Masters of disguise – the Tawny Frogmouth
Tawny Frogmouths are one of our most popular native birds. They recently came runner-up for the second time in 3 years in the Guardian/BirdLife Bird of the Year poll. In this article is some interesting information about these much-adored birds and some advice about what to do if you find a chick on the ground.
They’re not owls
Tawny Frogmouths (Podargus strigoides) are bulky medium-sized nocturnal (active at night) birds. They are commonly mistakenly called owls but are actually from a separate genus. Owls use their claws (talons) to catch prey, but Tawny Frogmouths use their sharp flat and hooked beak to either pounce from a low perch or catch flying prey in flight. Tawny Frogmouths eat mainly slugs, worms, snails, moths, cockroaches, beetles and other nocturnal insects. They will also eat small mammals, reptiles, frogs, microbats and small birds.
Life-long mates for each other and us
Tawny Frogmouths mate for life and spend a lot of time roosting with their mate, so you’ll often see them in pairs. There are even anecdotal stories of birds starving to death as they mourn the loss of their mate.
Tawny frogmouths are also territorial, meaning the same pair will mate season after season (they can live 14 or 15 years). This means people often become quite attached to individual birds.
Tawny Frogmouths are also very good at shared parenting. After the female lays a clutch of 2-3 eggs, the male will sit on the eggs during the day, then they’ll share the duty at night.
For the first month or so, the chicks are like baubles of white fluff. They almost look comical. Quite quickly, the white downy feathers are replaced with grey downy feathers, then mottled juvenile feathers and finally with adult-like feathers. The younger the chick the shorter their tail is. There are lots of chicks around at the moment as we are coming to the end of their main breeding season which generally runs from August to December.
Unfortunately, Tawny Frogmouths create really lousy nests, often nothing more than just a couple of sticks in a tree. That’s part of the reason, you’ll often see chicks on the ground, especially at this time of year.
One of the most seen nocturnal birds
Population numbers of Tawny Frogmouths are quite healthy and they are commonly seen in urban areas, including around Banyule, Darebin and Nillumbik. They are much more commonly seen during the day than most other owls and than other nocturnal species such as the Owlet-nightjar. While many other nocturnal birds spend the day hiding in hollows, Tawny Frogmouths perch and sleep (known as roosting) during the day on branches. They are masters of disguise. Their mottled feathers and the way they roost with their heads tilted up means they are well camouflaged as branches or bark. However, when they have chicks, their white downy feathers are often very visible.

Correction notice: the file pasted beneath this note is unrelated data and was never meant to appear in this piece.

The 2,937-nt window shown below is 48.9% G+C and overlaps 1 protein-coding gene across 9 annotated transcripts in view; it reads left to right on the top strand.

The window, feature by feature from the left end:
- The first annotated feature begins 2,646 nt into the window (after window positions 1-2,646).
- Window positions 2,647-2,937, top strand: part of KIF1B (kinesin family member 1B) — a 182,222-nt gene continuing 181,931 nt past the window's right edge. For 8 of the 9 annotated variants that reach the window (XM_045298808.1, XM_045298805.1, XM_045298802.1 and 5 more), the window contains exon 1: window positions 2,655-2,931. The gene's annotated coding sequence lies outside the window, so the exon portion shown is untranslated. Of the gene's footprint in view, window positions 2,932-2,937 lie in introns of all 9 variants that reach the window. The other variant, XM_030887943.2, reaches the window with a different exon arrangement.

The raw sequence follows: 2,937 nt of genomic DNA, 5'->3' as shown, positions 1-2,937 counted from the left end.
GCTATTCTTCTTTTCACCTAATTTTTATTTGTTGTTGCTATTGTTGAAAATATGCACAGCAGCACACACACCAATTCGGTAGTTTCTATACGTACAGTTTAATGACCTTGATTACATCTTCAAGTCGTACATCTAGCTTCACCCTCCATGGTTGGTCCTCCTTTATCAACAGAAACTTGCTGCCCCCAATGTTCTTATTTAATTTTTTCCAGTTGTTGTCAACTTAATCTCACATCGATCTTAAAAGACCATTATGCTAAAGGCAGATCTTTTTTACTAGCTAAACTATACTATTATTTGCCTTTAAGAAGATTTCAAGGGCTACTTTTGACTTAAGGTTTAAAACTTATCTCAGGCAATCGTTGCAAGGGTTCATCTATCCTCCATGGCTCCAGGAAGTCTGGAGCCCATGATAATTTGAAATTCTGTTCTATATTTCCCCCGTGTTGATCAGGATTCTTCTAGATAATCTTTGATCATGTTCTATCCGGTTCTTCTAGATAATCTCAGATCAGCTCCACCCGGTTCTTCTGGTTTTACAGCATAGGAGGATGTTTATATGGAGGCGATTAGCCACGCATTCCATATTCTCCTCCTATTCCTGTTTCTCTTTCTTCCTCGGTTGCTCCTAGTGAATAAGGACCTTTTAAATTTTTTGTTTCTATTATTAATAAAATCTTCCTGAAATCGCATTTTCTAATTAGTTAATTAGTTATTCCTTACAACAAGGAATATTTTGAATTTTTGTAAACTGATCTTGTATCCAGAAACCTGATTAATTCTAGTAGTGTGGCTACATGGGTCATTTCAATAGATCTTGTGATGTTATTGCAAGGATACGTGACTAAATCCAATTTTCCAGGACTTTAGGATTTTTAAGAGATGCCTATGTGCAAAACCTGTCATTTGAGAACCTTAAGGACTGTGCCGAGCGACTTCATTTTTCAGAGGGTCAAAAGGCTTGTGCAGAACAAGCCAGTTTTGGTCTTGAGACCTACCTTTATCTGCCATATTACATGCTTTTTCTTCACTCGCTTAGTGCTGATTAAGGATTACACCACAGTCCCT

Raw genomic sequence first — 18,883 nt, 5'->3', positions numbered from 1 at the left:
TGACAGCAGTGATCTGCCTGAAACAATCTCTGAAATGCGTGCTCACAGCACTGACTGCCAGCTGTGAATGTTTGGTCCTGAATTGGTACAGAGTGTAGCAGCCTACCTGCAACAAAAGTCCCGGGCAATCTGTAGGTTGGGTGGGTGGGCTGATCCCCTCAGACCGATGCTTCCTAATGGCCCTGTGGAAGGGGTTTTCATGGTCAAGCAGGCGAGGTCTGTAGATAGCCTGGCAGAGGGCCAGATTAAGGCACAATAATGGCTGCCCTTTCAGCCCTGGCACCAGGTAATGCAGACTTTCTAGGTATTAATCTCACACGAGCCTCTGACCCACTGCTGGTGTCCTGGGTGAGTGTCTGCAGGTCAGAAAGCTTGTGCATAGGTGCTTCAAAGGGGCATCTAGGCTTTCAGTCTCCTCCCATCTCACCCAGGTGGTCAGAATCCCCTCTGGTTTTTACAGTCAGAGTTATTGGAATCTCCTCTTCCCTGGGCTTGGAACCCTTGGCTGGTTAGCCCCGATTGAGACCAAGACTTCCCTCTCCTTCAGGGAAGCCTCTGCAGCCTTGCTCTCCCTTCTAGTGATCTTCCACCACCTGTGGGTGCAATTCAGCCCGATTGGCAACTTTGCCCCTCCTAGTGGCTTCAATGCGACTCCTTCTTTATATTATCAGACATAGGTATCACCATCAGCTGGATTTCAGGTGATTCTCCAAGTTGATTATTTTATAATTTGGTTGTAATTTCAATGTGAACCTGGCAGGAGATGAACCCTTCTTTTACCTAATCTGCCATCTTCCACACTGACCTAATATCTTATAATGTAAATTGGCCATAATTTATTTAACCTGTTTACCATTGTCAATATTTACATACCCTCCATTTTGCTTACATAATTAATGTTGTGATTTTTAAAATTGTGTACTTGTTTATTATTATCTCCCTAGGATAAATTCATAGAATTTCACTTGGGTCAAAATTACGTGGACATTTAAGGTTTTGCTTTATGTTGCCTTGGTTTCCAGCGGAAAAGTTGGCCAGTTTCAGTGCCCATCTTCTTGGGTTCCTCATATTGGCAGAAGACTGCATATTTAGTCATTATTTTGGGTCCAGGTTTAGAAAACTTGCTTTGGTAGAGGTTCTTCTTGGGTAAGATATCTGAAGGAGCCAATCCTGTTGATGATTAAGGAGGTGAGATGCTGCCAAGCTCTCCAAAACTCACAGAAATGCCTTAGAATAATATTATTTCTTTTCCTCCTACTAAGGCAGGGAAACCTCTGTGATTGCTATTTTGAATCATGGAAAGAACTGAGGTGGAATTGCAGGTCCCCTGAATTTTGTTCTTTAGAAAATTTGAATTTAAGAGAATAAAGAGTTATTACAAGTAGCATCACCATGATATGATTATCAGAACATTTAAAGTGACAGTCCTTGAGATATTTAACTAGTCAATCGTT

If you do see a chick on the ground, here’s what you should do:
If it is injured or has been in a cat or dog’s mouth
- You need to contact Wildlife Victoria or a local vet. Vets will not charge to see native wildlife.
- If you need to transport a chick, use a towel over your hands to firmly and gently place it in a cardboard box with lots of ventilation and a towel lining the bottom. Keep it in a dark, safe and quiet place and take it to the vet as soon as possible.
If it looks like it has been abandoned
- It almost certainly has not been abandoned. Its parents are probably nearby, watching and waiting for you to leave before coming down and feeding it.
- If the bird is safe from traffic, pets and humans – just leave it be – it’s probably just learning to fly.
- If you need to lift it off the ground to keep it safe, use a towel to cover your hands and gently place it in a nearby tree.
- If there isn’t a suitable tree nearby, you can create a temporary nest.
To build a temporary nest
- Use a hanging plant basket or coir hanging basket insert, a plant pot (preferably pale coloured so it doesn’t overheat if it’s really hot) or punch some holes in an ice cream container (so it doesn’t drown if it rains).
- Make sure the chick can hop out of the temporary nest when it wants to.
- Secure a sturdy stick on an angle (through one of the holes if necessary), so the parents can climb up and down into the container to feed it.
- Cable ties can be handy here.
- Line it with some leaf litter or bark.
- Hang or secure it firmly in a tree or from a fence in a shaded, protected area. Make sure you relocate it as close as possible to where you found it so its parents will find it easily (if they aren’t already watching you).
- Avoid offering it food. Its parents will have that under control and you can do more harm than good.
If you’re lucky enough to have some nesting Tawny Frogmouths, enjoy watching them raise their clutch of chicks.
Written by Jen Willis